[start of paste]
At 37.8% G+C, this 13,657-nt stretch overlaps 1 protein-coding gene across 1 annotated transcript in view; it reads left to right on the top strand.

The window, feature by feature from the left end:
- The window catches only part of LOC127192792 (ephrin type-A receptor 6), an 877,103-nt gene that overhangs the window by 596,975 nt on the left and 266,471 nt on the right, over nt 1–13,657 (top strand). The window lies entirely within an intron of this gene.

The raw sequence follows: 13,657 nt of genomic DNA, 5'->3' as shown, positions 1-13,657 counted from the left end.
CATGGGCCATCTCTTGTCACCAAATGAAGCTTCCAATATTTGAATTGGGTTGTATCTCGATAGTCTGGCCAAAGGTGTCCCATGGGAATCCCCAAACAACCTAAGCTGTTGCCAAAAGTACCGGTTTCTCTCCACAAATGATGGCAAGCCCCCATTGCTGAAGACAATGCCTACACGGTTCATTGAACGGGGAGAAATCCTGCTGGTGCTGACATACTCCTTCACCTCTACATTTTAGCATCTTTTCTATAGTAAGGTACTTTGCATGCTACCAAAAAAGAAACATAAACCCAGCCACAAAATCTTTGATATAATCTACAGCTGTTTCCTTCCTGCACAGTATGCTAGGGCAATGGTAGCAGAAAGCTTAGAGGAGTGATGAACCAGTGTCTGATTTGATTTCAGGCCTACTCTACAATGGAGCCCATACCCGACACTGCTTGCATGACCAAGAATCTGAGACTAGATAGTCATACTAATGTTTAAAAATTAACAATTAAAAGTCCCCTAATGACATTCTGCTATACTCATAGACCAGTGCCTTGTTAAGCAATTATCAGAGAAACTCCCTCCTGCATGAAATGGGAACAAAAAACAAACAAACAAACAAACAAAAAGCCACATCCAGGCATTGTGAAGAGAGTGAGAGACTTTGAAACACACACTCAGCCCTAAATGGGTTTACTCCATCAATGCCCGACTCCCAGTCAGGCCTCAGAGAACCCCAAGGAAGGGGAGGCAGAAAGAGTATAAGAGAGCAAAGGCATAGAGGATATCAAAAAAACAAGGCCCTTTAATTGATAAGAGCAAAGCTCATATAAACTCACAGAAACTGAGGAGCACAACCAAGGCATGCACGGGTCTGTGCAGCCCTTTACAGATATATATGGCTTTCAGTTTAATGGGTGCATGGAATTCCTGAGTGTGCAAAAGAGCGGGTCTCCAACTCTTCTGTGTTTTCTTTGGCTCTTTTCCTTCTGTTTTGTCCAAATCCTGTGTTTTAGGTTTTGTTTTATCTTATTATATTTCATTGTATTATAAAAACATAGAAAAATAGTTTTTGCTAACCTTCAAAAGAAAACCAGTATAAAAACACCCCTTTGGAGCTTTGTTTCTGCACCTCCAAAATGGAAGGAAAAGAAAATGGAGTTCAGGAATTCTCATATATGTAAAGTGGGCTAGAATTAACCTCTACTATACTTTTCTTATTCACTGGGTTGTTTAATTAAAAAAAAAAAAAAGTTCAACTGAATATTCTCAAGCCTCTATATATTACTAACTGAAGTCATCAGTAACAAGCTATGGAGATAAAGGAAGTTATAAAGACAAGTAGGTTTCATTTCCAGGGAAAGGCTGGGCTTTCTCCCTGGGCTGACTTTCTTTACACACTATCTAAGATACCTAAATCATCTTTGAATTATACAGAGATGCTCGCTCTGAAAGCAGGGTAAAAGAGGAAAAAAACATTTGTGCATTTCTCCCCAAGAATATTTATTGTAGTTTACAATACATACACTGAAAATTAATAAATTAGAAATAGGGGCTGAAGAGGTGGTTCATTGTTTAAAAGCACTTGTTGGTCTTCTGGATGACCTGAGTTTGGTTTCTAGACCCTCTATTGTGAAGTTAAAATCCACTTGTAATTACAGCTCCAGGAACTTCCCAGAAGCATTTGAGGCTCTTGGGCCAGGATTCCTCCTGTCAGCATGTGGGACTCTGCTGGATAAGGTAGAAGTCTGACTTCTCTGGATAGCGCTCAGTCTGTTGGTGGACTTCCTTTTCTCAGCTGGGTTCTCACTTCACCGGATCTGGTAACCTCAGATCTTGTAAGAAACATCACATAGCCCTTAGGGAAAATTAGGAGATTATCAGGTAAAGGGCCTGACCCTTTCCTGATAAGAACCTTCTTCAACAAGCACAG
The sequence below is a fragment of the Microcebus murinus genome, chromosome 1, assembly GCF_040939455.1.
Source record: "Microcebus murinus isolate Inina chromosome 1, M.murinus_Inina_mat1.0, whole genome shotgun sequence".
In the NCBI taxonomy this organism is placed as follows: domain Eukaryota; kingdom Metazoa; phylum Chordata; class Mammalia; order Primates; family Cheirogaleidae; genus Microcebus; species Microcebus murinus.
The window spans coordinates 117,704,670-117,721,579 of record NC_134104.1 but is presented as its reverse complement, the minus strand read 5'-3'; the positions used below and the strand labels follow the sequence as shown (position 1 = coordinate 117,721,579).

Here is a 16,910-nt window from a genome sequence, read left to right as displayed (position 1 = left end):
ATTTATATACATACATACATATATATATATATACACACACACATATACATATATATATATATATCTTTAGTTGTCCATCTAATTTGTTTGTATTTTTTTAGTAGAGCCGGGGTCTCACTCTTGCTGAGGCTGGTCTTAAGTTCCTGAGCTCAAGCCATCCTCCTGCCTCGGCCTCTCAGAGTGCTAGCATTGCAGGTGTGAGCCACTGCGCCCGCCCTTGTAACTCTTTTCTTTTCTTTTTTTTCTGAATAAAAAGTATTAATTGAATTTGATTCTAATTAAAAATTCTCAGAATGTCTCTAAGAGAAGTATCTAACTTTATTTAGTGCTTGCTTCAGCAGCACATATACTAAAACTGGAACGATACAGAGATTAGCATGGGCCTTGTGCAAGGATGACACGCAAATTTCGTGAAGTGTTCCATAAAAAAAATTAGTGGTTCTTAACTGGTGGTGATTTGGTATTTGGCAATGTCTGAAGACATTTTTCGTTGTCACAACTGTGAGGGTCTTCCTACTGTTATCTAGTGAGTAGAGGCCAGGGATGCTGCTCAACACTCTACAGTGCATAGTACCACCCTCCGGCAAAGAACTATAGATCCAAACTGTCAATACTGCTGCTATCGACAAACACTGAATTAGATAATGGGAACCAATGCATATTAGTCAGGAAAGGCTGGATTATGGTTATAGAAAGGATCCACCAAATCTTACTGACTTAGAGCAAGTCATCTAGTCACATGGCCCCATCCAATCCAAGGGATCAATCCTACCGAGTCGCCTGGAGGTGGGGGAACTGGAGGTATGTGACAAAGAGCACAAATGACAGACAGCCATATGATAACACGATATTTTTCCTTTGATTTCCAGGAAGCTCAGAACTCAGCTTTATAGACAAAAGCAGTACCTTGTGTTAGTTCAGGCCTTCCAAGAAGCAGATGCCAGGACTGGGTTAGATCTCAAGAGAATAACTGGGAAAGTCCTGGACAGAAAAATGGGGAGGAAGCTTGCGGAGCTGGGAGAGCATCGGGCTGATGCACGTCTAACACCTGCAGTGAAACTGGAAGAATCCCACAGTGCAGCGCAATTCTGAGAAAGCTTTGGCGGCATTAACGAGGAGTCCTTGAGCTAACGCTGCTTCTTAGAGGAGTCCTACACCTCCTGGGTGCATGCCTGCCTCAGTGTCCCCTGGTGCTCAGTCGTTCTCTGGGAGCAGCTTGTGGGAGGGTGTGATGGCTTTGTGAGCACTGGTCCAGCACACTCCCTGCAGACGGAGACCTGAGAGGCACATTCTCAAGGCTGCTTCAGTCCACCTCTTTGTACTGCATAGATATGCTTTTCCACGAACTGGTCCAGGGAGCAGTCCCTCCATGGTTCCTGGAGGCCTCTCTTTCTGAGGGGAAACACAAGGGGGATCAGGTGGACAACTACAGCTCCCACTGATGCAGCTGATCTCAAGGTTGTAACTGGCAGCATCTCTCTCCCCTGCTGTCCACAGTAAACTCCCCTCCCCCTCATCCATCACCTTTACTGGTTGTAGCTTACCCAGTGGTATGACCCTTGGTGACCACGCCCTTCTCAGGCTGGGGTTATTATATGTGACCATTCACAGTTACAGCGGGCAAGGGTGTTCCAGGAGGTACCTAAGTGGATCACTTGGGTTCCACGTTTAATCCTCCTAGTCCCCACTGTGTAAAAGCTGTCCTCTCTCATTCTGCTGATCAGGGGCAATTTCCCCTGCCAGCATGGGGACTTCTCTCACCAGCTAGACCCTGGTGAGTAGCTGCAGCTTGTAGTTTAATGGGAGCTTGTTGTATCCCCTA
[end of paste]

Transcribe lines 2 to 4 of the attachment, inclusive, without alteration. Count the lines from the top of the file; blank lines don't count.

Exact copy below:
The window, feature by feature from the left end:
- The window catches only part of LOC127192792 (ephrin type-A receptor 6), an 877,103-nt gene that overhangs the window by 596,975 nt on the left and 266,471 nt on the right, over nt 1–13,657 (top strand). The window lies entirely within an intron of this gene.

The raw sequence follows: 13,657 nt of genomic DNA, 5'->3' as shown, positions 1-13,657 counted from the left end.